Presidential candidate Donald Trump’s recent call to ban all Muslims from entry into the United States has shocked not only Americans, but all reasonable, fair-minded people around the world. The full repercussions of Trump’s exclusionary, prejudicial comments are still coming into focus, but the world should take note of America’s polls showing support for comments unbecoming the leader of any country, much less such a powerful one.
Because Trump’s comment to block all entry for Muslims is so blatantly, unapologetically discriminatory, it marks a new low in the worsening political atmosphere in the U.S. Because blocking entry to all Muslims, or any religious, cultural or ethnic group would be impossible, it also marks a frightening shift toward unreality. That poor grasp of the actual situation of most Muslims, not to mention his contempt for the traditions of American openness and acceptance of immigrants, needs to be refuted.
The backlash against Trump’s vast empire of developments, name-brand products and other enterprises may serve him right, but that is little consolation to the millions of U.S. Muslims who will suffer an increase in discrimination in their own country and to the millions of refugees from Muslim countries who need a safe haven. Sweeping generalizations are no way to run a country. Responsible, fair-minded and effective actions are.
Newspaper and other media outlets need to restate clearly and directly the best refutation of Trump’s discriminatory and dangerous comments: Muslims deserve respect and fair treatment, just as all other people do. Muslims have a long and varied history, a multifaceted culture, profound traditions and a religion that is thriving across large sections of the globe. It is surely the media’s responsibility to correct any unfair and untrue picture of millions of people around the world spouted by any public figure.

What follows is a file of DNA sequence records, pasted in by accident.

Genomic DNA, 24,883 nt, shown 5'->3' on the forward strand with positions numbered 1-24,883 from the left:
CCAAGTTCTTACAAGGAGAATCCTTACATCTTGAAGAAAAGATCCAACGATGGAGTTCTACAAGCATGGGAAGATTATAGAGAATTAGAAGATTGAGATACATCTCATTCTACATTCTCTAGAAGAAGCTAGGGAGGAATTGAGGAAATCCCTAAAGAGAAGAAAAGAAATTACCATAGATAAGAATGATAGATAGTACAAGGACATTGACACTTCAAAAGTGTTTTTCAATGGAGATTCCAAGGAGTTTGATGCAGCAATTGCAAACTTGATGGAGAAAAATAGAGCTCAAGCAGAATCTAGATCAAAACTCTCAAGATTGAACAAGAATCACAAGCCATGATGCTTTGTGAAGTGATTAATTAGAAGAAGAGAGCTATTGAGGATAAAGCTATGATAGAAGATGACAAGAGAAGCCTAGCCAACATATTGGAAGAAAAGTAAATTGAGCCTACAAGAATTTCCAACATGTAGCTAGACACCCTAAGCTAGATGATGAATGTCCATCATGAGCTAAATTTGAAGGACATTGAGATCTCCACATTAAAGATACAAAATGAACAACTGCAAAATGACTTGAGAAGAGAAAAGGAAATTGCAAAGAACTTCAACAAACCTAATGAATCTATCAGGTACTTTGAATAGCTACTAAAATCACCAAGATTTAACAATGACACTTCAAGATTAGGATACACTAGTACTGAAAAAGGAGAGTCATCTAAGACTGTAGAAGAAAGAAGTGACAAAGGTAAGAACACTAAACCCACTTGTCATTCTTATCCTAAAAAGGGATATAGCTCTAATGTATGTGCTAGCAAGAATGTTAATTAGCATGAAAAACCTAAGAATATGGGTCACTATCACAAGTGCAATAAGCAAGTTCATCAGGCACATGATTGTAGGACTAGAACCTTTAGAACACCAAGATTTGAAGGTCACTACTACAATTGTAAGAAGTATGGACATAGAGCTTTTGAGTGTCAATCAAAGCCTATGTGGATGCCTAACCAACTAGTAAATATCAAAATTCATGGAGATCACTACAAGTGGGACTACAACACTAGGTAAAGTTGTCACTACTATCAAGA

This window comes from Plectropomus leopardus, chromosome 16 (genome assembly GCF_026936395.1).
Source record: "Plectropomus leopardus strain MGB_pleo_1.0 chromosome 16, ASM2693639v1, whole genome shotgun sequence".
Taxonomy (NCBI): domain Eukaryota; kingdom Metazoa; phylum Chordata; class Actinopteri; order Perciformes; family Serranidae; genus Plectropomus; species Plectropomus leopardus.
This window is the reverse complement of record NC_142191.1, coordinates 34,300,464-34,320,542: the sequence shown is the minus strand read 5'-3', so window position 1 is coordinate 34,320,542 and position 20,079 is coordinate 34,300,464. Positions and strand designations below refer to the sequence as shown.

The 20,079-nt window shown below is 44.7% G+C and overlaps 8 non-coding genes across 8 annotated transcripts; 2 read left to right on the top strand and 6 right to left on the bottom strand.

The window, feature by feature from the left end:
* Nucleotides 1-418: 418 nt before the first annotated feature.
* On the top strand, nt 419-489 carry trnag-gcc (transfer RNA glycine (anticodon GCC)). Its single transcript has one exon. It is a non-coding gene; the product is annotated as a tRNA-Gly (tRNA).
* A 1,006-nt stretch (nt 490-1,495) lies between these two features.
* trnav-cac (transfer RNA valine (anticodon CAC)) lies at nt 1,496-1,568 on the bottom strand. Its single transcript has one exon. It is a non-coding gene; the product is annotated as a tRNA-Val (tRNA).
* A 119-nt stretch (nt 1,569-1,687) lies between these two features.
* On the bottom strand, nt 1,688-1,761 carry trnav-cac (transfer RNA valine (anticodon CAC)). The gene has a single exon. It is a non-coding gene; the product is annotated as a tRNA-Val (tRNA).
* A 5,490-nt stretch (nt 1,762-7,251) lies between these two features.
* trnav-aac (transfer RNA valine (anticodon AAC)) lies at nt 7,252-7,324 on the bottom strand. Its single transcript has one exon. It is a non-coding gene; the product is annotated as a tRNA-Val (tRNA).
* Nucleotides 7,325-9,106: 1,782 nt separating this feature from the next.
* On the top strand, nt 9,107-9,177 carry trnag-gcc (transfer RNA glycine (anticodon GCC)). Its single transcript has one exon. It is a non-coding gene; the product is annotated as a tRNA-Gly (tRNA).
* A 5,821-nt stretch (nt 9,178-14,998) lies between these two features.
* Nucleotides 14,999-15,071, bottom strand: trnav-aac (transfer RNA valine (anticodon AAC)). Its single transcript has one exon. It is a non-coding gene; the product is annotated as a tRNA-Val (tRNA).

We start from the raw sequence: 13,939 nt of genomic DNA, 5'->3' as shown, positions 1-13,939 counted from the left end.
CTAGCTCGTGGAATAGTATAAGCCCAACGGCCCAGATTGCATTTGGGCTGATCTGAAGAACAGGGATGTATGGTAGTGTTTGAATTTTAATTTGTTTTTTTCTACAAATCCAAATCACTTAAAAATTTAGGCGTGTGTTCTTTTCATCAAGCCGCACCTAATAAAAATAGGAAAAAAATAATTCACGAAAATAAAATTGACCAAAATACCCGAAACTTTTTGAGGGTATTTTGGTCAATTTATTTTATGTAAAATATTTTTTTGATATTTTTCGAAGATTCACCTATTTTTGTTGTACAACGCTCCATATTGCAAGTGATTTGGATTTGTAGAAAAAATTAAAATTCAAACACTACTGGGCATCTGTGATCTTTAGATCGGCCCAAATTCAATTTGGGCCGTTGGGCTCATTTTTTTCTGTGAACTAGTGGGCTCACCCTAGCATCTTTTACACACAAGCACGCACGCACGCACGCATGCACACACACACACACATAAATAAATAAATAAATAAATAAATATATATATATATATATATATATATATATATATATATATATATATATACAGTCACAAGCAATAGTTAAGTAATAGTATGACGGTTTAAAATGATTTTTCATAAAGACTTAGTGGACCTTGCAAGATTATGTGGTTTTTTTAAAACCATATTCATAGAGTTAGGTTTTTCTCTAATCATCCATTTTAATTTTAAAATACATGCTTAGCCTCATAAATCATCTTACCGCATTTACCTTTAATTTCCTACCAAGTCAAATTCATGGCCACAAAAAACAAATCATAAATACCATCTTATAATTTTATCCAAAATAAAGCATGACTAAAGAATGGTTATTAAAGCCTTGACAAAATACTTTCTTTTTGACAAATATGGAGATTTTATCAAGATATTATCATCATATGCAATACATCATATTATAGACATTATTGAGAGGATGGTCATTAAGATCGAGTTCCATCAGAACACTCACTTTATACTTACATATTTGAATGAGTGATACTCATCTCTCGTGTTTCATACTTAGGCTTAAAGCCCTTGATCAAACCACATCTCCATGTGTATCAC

Due to the ongoing conflicts in the Middle East, many of the world’s refugees are Muslim. Japan is the second largest donor to the U.N. Refugee Agency, behind the U.S., yet in 2014 Japan accepted only 11 asylum seekers out of roughly 5,000 candidates. This 0.2 percent acceptance rate placed it in a distant last place among the OECD members. Since 2011, Japan has only accepted three out of the roughly 60 Syrians who have applied for asylum since 2011. And while many Western nations are stepping up and providing shelter to refugees, Japan is showing no signs of willingness to open the gates of asylum any wider.
Trump may be a demagogue whose outlandish comments promote his troubling candidacy in the short run. But in the long run, his bluster and vitriol will vanish from front pages. What will not disappear is the need to promote fair treatment for the world’s millions of refugees. Japan should be willing to do more to help them than make large donations.
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